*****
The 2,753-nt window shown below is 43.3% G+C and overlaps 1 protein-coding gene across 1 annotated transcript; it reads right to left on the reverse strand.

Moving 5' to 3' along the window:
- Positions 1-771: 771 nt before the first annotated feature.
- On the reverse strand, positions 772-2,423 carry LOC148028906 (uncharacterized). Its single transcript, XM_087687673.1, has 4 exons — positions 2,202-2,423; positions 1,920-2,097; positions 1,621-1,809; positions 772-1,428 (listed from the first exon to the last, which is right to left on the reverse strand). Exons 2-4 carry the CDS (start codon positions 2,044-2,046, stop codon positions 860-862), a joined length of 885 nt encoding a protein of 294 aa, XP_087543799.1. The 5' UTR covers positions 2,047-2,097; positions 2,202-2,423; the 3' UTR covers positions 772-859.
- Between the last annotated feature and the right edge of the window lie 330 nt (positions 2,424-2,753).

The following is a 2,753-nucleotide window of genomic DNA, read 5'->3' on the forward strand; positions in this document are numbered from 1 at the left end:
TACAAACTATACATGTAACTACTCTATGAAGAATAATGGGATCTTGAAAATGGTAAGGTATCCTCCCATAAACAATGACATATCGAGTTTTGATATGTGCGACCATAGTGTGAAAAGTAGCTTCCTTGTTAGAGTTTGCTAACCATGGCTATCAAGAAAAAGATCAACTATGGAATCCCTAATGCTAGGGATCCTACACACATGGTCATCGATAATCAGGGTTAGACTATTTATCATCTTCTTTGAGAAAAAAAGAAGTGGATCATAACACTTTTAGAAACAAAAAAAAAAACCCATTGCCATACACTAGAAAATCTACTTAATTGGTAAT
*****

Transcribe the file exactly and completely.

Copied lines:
The 2,753-nt window shown below is 43.3% G+C and overlaps 1 protein-coding gene across 1 annotated transcript; it reads right to left on the reverse strand.

Moving 5' to 3' along the window:
- Positions 1-771: 771 nt before the first annotated feature.
- On the reverse strand, positions 772-2,423 carry LOC148028906 (uncharacterized). Its single transcript, XM_087687673.1, has 4 exons — positions 2,202-2,423; positions 1,920-2,097; positions 1,621-1,809; positions 772-1,428 (listed from the first exon to the last, which is right to left on the reverse strand). Exons 2-4 carry the CDS (start codon positions 2,044-2,046, stop codon positions 860-862), a joined length of 885 nt encoding a protein of 294 aa, XP_087543799.1. The 5' UTR covers positions 2,047-2,097; positions 2,202-2,423; the 3' UTR covers positions 772-859.
- Between the last annotated feature and the right edge of the window lie 330 nt (positions 2,424-2,753).

The following is a 2,753-nucleotide window of genomic DNA, read 5'->3' on the forward strand; positions in this document are numbered from 1 at the left end:
TACAAACTATACATGTAACTACTCTATGAAGAATAATGGGATCTTGAAAATGGTAAGGTATCCTCCCATAAACAATGACATATCGAGTTTTGATATGTGCGACCATAGTGTGAAAAGTAGCTTCCTTGTTAGAGTTTGCTAACCATGGCTATCAAGAAAAAGATCAACTATGGAATCCCTAATGCTAGGGATCCTACACACATGGTCATCGATAATCAGGGTTAGACTATTTATCATCTTCTTTGAGAAAAAAAGAAGTGGATCATAACACTTTTAGAAACAAAAAAAAAAACCCATTGCCATACACTAGAAAATCTACTTAATTGGTAAT